11:53 am, 23 Dec 08

### that clicking sound

Some intellectual pursuits I've studied and enjoyed -- linear algebra comes to mind, or maybe how hidden markov models work -- took some effort to understand, made sense for a while, and then were gradually lost again. When I lived in Japan in 2006 I brought along my linear algebra textbook and worked through it again, and again I understood and enjoyed it and failed to retain it all.

Other "difficult" things to understand -- Haskell's monads, or the way Git represents the world -- also took some effort but once understood become so simple that it became difficult to recall what there was that was difficult to get. The understanding seems qualitatively different, permanently etched in my head; I'd describe it with a word like "intuitive".

Having written the above out, the latter category seems to be maybe just simpler at its core, which produces the proselytizing aspect: "look at this beautiful geometric proof of the Pythagorean theorem!" But this makes me suspect there's some sort of hierarchy-of-difficulty thing going on, where somewhere else there's someone who really gets linear algebra in this same way and would also itch to watch me struggle along.

(PS: A bit of Git zen. You have a base branch A and another B that has some extra work relative to A. Say B has a complicated history, with work-in-progress commits and reverts and merges and you really want to just commit its change as a single commit on A. How to do it? The novice would say

Other "difficult" things to understand -- Haskell's monads, or the way Git represents the world -- also took some effort but once understood become so simple that it became difficult to recall what there was that was difficult to get. The understanding seems qualitatively different, permanently etched in my head; I'd describe it with a word like "intuitive".

Having written the above out, the latter category seems to be maybe just simpler at its core, which produces the proselytizing aspect: "look at this beautiful geometric proof of the Pythagorean theorem!" But this makes me suspect there's some sort of hierarchy-of-difficulty thing going on, where somewhere else there's someone who really gets linear algebra in this same way and would also itch to watch me struggle along.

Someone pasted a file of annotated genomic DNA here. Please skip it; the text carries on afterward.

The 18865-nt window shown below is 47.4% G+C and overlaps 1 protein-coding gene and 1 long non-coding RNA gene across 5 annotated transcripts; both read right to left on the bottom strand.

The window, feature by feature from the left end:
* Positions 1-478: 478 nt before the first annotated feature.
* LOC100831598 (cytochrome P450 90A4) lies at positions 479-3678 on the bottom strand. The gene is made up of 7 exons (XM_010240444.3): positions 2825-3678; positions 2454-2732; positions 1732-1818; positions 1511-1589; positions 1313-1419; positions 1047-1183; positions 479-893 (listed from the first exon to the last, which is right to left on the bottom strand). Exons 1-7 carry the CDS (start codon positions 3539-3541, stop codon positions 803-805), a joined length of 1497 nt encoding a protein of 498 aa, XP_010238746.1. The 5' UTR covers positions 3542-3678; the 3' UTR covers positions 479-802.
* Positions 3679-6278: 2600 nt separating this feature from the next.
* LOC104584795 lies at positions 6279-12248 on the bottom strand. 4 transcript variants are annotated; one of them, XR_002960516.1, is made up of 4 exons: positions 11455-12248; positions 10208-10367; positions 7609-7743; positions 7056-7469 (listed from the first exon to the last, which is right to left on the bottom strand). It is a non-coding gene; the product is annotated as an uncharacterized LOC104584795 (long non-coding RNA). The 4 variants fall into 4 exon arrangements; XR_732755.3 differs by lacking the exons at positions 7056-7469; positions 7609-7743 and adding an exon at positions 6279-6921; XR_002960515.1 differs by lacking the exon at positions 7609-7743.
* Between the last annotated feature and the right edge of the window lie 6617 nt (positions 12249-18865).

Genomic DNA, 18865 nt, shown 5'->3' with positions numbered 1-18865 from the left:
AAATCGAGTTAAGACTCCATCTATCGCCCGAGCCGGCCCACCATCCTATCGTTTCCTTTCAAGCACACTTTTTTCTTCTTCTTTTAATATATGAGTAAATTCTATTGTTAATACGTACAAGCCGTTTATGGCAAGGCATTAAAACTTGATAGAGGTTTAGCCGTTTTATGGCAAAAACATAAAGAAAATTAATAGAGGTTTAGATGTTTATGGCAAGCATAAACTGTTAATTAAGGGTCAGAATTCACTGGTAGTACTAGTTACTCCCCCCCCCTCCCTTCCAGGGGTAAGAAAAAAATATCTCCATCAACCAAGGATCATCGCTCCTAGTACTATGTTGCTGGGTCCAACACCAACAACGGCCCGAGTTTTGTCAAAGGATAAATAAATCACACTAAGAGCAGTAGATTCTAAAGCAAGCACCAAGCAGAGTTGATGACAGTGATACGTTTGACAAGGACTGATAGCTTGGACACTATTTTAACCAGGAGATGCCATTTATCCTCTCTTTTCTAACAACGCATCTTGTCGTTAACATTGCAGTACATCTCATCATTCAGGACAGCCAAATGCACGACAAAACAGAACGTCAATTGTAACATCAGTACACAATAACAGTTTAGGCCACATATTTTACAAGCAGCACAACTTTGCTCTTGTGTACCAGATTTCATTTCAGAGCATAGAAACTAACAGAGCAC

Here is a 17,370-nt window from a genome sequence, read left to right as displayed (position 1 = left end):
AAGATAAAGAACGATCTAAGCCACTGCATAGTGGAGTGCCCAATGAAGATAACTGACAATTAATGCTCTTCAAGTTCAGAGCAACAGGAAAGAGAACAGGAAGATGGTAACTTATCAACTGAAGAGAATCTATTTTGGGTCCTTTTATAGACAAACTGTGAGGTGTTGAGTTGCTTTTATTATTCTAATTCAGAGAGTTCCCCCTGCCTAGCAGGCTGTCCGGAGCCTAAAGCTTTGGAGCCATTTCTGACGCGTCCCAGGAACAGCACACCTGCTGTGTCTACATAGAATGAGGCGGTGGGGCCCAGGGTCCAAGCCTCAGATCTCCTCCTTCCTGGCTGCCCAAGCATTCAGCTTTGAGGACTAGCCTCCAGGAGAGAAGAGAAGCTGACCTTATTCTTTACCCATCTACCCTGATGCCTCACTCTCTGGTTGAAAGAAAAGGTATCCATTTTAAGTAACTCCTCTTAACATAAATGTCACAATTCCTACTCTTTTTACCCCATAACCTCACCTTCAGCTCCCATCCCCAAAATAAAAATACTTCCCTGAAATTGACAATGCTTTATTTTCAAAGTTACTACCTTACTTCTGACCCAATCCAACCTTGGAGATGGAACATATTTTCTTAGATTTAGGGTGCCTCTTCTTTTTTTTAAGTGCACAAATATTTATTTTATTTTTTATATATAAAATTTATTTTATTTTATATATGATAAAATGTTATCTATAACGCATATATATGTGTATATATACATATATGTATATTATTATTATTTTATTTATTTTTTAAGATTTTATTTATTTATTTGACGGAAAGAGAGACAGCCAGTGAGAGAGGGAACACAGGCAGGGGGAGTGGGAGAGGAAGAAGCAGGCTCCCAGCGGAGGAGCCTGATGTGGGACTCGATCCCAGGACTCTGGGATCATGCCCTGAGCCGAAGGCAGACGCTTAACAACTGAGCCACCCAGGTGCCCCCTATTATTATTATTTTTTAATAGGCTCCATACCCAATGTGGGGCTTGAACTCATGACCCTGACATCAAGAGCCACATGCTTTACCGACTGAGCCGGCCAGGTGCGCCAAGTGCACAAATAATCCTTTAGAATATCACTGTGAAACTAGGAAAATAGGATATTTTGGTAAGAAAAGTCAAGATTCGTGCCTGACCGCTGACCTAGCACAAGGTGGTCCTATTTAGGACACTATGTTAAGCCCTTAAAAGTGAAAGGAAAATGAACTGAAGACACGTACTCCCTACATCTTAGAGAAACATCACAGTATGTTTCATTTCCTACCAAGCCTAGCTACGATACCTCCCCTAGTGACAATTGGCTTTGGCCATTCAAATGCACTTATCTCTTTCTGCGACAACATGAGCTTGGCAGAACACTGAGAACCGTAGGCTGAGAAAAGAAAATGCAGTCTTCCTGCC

(PS: A bit of Git zen. You have a base branch A and another B that has some extra work relative to A. Say B has a complicated history, with work-in-progress commits and reverts and merges and you really want to just commit its change as a single commit on A. How to do it? The novice would say

`git rebase -i`

and then squashing, or maybe `merge --squash`

, but now I see that the commit graph is merely annotations as to the relationships between trees and the trees are already in the proper state; the right thing is `git reset --soft A; git commit`

.)
codetoadYup, there's lots of them out there! You don't *use* Linear Algebra, so how could you get it in the same way?

evancodetoadE.g. Taking ordinary differential equations is a good way to reinforce linear algebra knowledge because you're using it to solve systems.

avvaI've thought about this retention business for a while; I think it may be more random than we'd like to think (excepting of course stuff we really do use in our work, or teach, or otherwise employ often). I forgot a great amount of things I learned and didn't want to forget; and I can't see a regular pattern in what I've managed to retain. The number of retries doesn't correlate strongly (I used to re-learn how to solve the Rubik's cube every 2-3 years). The abstract beauty doesn't correlate strongly (monads are beautiful).

I think one thing that helps me is being able to center the knowledge in my head around a satisfyingly deep (or deep-seeming to me, anyway) Insight; or a satisfying Story. This isn't the same thing as a compact and orderly logical structure, although that helps (contingent details tend to fade away; I can easily forget some of the basic syntax of a programming language after a year of not using it).

Another thing that I believe in, although less strongly now than before, is a Great Book. Two examples dear to me are Halmos's Finite-Dimensional Vector Spaces for linear algebra, and Rudin's Principles of Analysis for calculus. In a Great Book, the exposition, the level of details, the progression of material are so pitch-perfect that I sometimes end up recalling stuff later just by vaguely imagining its location w.r.t. the rest of the book.

jopegen_wittevan